Pretty intense and intriguing 56!! Happy weekend!ReplyDelete
Freda - It definitely had some intense moments! Thank you for visiting!Delete
I have After the Flood on my list. I've read (skimmed, because I don't want to know too much) several reviews and the topic interests me.ReplyDelete
Jenclair - I will be curious to read your thoughts on After the Flood. Thank you for stopping by!Delete
I think I'd like After the Flood. I'm a sucker for dystopian worlds.ReplyDelete
Lark - I think you might like it. Thank you for visiting!Delete
Those snippets really pulled me in. I hadn't seen this book before, but I'll definitely be on the lookout for it now. Hope you have a great weekend! :)ReplyDelete
Ashley - I hope you like it if you give it a try. Have a great weekend too!Delete
What a great sounding book! Funny to read about it here, I heard about it earlier this week. Definitely on my TBR.ReplyDelete
Kwizgiver - I hope you enjoy it when you read it! Thank you for stopping by.Delete
I've seen this book around, so it was interesting to hear your thoughts on it.ReplyDelete
Nicki - Thank you!Delete
I've been hearing lots of good things about After the Flood. I'm waiting for my library to get a hold of this book. Then again, I'll have to wait in line should the other readers got it before me, ha.ReplyDelete
Melody - I hope your library gets a copy soon! Not that you don't have a lot of other books to read already . . . :-) Thank you for visiting!Delete
interesting cover and great teases. sounds good to meReplyDelete
sherry @ fundinmental
Sherry - Thank you!Delete
After the Flood sounds like a really interesting read and certainly something that seems possible.ReplyDelete
Suzanne - It was a good one. Thank you for stopping by!Delete
After the Flood sounds like a heavy read and like something that could really happen. I know books like this can be draining, I read The Road years back as well.ReplyDelete
Naida - Thank you! I think the real life headlines are what make it seem possible. Hopefully it isn't? I really liked the end.Delete
After the Flood sounds like something that I would really like. If only I could read all the books that I want to read! I would vote for a few extra hours tacked onto every day!ReplyDelete
Carole - I know what you mean. There are just too many good sounding books out there. Thank you for visiting!Delete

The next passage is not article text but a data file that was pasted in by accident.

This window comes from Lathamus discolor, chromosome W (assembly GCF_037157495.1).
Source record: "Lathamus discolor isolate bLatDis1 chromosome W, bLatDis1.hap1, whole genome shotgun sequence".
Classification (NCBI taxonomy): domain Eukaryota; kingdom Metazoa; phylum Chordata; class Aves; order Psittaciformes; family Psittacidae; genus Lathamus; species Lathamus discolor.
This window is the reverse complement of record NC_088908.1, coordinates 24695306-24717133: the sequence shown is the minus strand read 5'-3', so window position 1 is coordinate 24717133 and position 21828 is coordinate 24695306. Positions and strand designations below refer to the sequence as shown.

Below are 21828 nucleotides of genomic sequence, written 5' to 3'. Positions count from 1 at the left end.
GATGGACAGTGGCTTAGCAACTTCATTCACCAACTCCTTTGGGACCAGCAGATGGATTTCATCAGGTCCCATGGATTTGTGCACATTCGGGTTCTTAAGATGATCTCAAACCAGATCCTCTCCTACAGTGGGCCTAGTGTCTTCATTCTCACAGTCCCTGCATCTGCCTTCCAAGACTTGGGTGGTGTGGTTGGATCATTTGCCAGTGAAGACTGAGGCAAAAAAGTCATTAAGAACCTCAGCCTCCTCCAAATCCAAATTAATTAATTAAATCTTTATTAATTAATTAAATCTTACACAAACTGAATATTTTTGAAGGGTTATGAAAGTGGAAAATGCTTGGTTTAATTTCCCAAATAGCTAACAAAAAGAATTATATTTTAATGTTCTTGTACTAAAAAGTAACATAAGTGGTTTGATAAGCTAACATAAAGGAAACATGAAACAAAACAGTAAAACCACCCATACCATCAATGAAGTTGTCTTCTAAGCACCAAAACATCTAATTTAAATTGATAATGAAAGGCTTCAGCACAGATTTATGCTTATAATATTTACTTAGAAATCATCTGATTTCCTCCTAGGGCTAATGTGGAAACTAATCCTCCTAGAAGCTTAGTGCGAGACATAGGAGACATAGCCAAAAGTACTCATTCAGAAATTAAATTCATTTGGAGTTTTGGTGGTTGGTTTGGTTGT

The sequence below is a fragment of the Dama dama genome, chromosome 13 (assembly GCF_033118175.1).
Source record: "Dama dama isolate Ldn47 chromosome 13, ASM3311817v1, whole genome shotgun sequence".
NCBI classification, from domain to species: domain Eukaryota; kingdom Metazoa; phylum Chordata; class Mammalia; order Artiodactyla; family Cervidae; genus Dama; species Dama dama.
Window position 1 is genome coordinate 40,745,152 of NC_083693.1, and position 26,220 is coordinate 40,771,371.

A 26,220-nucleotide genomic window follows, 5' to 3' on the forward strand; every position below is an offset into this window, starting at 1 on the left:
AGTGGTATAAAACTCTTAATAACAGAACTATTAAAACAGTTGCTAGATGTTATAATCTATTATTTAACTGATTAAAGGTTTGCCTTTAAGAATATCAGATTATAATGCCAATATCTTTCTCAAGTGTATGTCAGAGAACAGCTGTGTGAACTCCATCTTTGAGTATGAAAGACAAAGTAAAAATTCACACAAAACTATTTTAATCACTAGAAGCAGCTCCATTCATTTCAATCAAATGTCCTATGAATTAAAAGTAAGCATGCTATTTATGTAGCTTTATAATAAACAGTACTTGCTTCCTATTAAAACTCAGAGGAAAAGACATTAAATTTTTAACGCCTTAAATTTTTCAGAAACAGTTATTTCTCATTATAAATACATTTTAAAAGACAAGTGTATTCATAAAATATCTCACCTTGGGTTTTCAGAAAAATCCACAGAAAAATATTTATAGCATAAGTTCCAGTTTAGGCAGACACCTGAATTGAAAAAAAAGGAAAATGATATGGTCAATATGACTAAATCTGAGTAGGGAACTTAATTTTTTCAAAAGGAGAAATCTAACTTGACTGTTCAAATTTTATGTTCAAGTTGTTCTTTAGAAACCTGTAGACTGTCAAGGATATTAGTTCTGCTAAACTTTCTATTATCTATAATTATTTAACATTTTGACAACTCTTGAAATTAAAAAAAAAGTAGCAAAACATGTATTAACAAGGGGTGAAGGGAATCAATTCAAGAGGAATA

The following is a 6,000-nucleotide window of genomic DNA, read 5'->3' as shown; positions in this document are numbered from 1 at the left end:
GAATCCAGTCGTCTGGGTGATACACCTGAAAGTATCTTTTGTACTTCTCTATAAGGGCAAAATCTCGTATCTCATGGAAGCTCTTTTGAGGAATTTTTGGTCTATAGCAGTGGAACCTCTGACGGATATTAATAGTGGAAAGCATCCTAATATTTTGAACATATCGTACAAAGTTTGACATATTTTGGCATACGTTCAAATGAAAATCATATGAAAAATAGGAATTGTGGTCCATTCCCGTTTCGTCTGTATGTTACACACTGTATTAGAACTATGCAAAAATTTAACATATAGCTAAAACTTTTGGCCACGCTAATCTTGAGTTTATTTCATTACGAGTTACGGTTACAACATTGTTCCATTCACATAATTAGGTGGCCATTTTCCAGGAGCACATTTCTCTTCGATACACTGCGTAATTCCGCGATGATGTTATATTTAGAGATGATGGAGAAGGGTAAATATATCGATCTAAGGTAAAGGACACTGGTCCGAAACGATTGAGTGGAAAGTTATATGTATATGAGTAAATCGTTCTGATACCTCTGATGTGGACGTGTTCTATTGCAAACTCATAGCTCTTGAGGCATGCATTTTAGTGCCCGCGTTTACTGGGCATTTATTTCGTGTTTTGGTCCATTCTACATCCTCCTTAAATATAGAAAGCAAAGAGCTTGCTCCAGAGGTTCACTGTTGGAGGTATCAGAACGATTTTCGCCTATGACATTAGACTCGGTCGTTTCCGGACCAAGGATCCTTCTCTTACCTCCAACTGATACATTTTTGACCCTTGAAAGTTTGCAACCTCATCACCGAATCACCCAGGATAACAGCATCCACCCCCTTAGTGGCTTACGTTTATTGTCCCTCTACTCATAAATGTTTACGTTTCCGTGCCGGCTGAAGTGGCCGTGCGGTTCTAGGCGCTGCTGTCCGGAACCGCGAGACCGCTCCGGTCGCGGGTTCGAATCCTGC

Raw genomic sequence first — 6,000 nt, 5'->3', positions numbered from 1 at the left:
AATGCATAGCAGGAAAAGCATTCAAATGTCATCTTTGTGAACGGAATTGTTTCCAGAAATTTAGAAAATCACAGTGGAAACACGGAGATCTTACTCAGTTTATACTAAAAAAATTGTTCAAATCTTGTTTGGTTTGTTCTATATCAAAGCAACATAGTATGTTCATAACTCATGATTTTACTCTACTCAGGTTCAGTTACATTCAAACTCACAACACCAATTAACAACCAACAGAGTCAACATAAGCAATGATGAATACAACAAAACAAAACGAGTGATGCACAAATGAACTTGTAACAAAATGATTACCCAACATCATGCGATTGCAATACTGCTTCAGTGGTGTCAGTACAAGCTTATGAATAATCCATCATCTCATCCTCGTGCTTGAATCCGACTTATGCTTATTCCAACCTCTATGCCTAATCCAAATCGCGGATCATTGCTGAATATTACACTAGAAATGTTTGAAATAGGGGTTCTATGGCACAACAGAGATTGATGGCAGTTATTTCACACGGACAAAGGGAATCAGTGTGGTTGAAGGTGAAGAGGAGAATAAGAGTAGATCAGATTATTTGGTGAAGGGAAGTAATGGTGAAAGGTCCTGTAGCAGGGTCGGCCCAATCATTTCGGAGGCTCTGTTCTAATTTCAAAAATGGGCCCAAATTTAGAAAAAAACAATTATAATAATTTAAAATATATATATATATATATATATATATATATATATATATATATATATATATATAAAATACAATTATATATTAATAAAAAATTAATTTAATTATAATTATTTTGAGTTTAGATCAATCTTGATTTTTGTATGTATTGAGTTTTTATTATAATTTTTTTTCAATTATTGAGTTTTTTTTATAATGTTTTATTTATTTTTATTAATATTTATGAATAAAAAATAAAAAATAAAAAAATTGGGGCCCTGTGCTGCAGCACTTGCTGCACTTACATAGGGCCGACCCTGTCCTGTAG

I think I would need to be in the right frame of mind for something like After The Flood, as good as it sounds.ReplyDelete
Verushka - Yes, I know I do better with this type of book when I'm in a certain mood. I do think it's worth reading. Thank you for stopping by!Delete
After the Flood looks outstanding and I can't WAIT to read it. For some reason I've been really interested in climate change type dystopias lately- maybe because we seem to be in the midt of one lol, as you alluded to. Anyway- glad this was good!ReplyDelete
Greg - I hope you enjoy it when you read it, Greg. It does sometimes seem like we are in the middle of a climate change dystopia, doesn't it? Thank you for visiting!Delete
That book sounds to real for me to make it through without having a nervous breakdown :)ReplyDelete
Stacy - It had its realistic moments. :-) I think the first half that felt like it was right out of the headlines. Thank you for stopping by!Delete
I ALways wish I had more time for leisurely reading (fiction is leisurely)...I have countless novels waiting for me...patiently. I'M the one who's impatient about never getting to them *sigh* I spend a tremendous amount of my time reading NONfiction, whether online or the books (usually health) that I have here. I would LOVE a break and if a National Holiday mandated it---I'd be grateful! lolReplyDelete
Donna Marie - It would be nice to have a free day to spend however we want. And an excuse to read would be divine!Delete